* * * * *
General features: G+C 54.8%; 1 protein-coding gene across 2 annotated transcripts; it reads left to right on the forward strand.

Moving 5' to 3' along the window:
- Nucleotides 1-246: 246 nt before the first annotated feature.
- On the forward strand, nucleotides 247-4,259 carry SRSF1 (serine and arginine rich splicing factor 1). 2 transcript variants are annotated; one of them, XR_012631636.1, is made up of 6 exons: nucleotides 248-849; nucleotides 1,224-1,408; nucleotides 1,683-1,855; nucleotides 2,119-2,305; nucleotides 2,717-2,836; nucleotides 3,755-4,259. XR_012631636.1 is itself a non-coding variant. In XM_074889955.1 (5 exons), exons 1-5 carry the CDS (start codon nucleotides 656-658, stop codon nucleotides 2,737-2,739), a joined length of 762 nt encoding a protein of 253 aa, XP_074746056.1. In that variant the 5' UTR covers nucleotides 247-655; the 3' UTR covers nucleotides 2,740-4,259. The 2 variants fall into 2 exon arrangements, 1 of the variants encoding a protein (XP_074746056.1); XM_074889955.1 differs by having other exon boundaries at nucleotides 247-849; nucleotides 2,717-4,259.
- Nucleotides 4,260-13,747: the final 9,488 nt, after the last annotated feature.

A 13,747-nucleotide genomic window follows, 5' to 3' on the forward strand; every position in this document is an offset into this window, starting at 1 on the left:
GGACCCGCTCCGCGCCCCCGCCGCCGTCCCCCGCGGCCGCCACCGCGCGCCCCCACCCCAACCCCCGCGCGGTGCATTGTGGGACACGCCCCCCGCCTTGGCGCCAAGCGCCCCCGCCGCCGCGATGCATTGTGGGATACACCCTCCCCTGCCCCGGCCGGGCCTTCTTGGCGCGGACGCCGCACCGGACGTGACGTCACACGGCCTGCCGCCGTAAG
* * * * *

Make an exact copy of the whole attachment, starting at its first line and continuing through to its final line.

General features: G+C 54.8%; 1 protein-coding gene across 2 annotated transcripts; it reads left to right on the forward strand.

Moving 5' to 3' along the window:
- Nucleotides 1-246: 246 nt before the first annotated feature.
- On the forward strand, nucleotides 247-4,259 carry SRSF1 (serine and arginine rich splicing factor 1). 2 transcript variants are annotated; one of them, XR_012631636.1, is made up of 6 exons: nucleotides 248-849; nucleotides 1,224-1,408; nucleotides 1,683-1,855; nucleotides 2,119-2,305; nucleotides 2,717-2,836; nucleotides 3,755-4,259. XR_012631636.1 is itself a non-coding variant. In XM_074889955.1 (5 exons), exons 1-5 carry the CDS (start codon nucleotides 656-658, stop codon nucleotides 2,737-2,739), a joined length of 762 nt encoding a protein of 253 aa, XP_074746056.1. In that variant the 5' UTR covers nucleotides 247-655; the 3' UTR covers nucleotides 2,740-4,259. The 2 variants fall into 2 exon arrangements, 1 of the variants encoding a protein (XP_074746056.1); XM_074889955.1 differs by having other exon boundaries at nucleotides 247-849; nucleotides 2,717-4,259.
- Nucleotides 4,260-13,747: the final 9,488 nt, after the last annotated feature.

A 13,747-nucleotide genomic window follows, 5' to 3' on the forward strand; every position in this document is an offset into this window, starting at 1 on the left:
GGACCCGCTCCGCGCCCCCGCCGCCGTCCCCCGCGGCCGCCACCGCGCGCCCCCACCCCAACCCCCGCGCGGTGCATTGTGGGACACGCCCCCCGCCTTGGCGCCAAGCGCCCCCGCCGCCGCGATGCATTGTGGGATACACCCTCCCCTGCCCCGGCCGGGCCTTCTTGGCGCGGACGCCGCACCGGACGTGACGTCACACGGCCTGCCGCCGTAAG